JACKI LYDEN, HOST:
It's WEEKENDS on ALL THINGS CONSIDERED from NPR News. I'm Jacki Lyden.
MITT ROMNEY: Eight percent unemployment for over, how many, 43 months right here in Las Vegas and in Nevada. You've seen housing prices bumping along the bottom, record numbers of foreclosures. These are tough times. We have a president who says he can't fix Washington. I can. I will lead. I'll get the job done.
LYDEN: Mitt Romney yesterday on the campaign trail in Sin City. James Fallows of The Atlantic joins us, as he does most Saturdays. Nice to talk to you, Jim.
JAMES FALLOWS: Hello, Jacki.
LYDEN: About a week and a half until the first presidential debate and it's already been a long, hard-fought battle. What are you hoping to hear?
FALLOWS: I am hoping, more than expecting, to see something a little different from the normal debate matchup. Most of the time, these debates seem to matter most with the viewing public not as intellectual contests or policy point scoring, but rather simply as comparisons of human beings. In this case, since so few people seem to be undecided anymore, since the differences in the parties seem so stark, what I actually am hoping is that the candidates might fill in some of the missing details about what they would actually do if they become president.
If President Obama succeeds, if Governor Romney becomes president, what they would do exactly about Iran, where exactly they would cut the budget, how exactly they would address some of the questions of long-term job stagnation. So at least the questioners can ask them about those issues. Whether or not they'll answer, we'll see.
LYDEN: Right. And, of course, that will be moderated by Jim Lehrer. Yesterday, Jim, you wrote on your blog about Ann Romney, giving us a glimpse into how difficult this process has been. And it happened during an Iowa radio interview. Let's hear that.
(SOUNDBITE OF RADIO SHOW, "RADIO IOWA")
ANN ROMNEY: Stop it. This is hard. You want to try it? Get in the ring. This is hard.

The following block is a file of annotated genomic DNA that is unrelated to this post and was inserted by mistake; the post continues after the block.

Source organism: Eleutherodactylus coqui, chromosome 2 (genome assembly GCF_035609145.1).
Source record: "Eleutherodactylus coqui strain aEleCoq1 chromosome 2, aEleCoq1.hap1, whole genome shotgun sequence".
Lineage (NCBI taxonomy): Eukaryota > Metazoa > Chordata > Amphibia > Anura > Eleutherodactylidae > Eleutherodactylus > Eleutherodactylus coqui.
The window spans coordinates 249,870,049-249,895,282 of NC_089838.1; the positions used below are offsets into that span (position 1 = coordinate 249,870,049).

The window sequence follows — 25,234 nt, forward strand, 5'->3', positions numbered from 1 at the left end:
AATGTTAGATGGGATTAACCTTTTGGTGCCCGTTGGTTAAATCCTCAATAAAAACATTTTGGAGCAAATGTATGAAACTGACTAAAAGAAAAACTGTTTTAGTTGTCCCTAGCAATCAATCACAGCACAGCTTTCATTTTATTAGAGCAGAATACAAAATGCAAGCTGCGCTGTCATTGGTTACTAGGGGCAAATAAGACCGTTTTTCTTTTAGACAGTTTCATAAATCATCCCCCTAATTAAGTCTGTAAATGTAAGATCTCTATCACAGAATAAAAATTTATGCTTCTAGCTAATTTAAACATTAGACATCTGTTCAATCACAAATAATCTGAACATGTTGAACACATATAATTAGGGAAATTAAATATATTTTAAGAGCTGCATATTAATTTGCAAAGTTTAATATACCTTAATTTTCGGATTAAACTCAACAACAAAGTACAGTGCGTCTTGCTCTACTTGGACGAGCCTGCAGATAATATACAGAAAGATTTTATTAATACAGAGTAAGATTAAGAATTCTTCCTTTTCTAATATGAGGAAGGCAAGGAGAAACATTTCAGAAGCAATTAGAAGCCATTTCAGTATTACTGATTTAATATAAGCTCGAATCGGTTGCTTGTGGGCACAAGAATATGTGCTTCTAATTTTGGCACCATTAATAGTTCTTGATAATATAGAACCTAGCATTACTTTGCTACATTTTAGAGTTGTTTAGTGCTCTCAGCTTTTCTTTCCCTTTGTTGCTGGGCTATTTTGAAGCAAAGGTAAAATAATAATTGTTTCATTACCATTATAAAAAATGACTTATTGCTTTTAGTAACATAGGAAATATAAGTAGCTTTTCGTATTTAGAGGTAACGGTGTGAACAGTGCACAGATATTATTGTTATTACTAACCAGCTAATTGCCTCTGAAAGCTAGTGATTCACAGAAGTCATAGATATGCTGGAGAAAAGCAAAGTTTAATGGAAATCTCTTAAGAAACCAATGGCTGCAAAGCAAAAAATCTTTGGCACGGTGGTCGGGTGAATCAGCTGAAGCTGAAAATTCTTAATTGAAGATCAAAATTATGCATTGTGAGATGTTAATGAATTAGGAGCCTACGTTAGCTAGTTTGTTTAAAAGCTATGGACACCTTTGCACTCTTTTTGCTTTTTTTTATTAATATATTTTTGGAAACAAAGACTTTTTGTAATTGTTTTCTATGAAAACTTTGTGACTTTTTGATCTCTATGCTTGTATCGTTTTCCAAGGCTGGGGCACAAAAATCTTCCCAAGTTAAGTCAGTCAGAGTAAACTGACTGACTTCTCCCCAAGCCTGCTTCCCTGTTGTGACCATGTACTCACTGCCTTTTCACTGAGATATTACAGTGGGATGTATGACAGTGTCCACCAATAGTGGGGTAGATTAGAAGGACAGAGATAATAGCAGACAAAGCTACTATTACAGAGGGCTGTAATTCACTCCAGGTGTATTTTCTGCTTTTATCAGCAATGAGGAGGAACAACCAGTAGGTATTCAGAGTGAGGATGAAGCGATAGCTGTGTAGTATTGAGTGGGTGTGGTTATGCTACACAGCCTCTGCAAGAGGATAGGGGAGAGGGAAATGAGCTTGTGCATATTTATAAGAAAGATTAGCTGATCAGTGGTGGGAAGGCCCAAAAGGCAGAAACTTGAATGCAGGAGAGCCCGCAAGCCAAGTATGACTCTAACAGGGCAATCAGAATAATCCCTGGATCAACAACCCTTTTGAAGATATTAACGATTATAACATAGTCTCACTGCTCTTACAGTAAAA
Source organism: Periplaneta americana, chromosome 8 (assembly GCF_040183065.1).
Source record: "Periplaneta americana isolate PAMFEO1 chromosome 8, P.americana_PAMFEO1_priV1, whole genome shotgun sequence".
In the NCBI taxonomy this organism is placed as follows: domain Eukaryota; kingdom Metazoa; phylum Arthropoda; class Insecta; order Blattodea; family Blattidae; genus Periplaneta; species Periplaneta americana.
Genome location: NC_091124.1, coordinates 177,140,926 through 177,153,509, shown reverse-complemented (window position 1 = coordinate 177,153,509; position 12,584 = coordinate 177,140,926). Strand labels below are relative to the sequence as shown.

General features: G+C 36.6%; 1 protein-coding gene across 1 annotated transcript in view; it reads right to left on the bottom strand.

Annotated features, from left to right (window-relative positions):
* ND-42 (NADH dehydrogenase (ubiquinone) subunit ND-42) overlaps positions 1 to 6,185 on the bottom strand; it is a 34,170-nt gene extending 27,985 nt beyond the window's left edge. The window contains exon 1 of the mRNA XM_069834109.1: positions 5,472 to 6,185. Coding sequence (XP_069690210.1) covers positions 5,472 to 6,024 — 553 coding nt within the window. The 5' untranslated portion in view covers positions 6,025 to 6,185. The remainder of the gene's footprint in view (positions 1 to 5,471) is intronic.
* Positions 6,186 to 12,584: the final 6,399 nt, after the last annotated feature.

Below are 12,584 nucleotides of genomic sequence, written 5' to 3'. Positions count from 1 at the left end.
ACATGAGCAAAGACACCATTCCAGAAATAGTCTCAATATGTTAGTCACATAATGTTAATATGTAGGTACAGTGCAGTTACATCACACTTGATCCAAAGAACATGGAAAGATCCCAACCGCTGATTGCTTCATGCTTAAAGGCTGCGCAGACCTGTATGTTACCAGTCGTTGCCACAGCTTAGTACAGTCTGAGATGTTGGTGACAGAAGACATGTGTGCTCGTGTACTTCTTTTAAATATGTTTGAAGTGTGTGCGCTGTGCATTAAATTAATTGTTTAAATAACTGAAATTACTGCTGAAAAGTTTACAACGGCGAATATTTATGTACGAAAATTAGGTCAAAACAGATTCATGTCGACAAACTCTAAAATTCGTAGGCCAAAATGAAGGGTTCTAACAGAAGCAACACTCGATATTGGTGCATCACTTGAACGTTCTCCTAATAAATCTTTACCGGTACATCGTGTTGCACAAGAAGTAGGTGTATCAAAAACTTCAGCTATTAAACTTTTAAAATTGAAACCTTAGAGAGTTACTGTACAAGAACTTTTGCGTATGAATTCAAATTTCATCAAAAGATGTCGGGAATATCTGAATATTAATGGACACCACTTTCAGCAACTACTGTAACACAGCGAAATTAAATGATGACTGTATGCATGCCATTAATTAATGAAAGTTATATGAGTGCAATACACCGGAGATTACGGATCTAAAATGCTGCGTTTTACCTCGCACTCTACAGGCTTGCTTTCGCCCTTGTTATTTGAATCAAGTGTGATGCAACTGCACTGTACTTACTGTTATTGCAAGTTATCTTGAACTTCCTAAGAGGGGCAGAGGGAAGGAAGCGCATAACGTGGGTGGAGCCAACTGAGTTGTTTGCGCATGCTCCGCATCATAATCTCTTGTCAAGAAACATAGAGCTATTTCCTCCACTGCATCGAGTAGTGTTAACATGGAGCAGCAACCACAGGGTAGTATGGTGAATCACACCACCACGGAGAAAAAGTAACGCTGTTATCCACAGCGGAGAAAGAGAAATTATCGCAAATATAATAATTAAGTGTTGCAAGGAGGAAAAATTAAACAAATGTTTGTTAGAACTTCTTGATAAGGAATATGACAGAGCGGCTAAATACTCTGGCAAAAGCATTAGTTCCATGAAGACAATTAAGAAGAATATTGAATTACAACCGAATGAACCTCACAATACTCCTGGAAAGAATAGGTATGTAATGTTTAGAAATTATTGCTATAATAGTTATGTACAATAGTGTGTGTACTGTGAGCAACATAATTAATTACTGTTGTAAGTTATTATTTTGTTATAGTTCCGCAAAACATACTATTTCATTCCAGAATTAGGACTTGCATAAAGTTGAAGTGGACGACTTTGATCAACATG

LYDEN: You called this moment the truest glimpse we've seen of any of the national-level candidates or their spouses this year.
FALLOWS: What I meant was that anybody who has been in or around politics, as I was long ago when working for then candidate Jimmy Carter, recognizes something the general public may overlook, which is just how terribly hard it is to be a politician, especially a national-level politician. You're always tired. You're always asking people for money. You always have to be on, and you have to live with a certainty that even if you succeed, very large numbers of people just hate you and think you're unworthy.
And so what came through in Mrs. Romney's little exhalation there, I think, is something anybody involved in politics can recognize instantly. Unfortunately, there's a kind of unwritten law of politics that she broke at that same time, which is that you're not allowed to show the strain. The role of a politician, especially a presidential candidate or those around him, is to ask for the honor and the dignity and the glory of leading and representing our nation.
They need to present it as a privilege rather than a burden. So showing the strain that all national-level candidates and their entourages feel is something you usually try to avoid.
LYDEN: And the (unintelligible) of the week, I guess you could say it, came out yesterday afternoon. Mitt Romney released his 2011 tax return. Any revelations worth noting?
FALLOWS: Apparently, not so far. Governor Romney was true to his promise to release this year's return, also true to his promise to minimize deductions so that he paid his specified rate - effective rate of 14 percent. I think the main revelation to those of us whose income comes mainly from taxable wages is how different the income tax laws are for those - lots of capital income versus those of us who get our income on W-2s.
LYDEN: James Fallows is national correspondent with The Atlantic. And you can read his blog at jamesfallows.theatlantic.com. Jim, thanks so much.
FALLOWS: Thank you, Jacki. Transcript provided by NPR, Copyright NPR.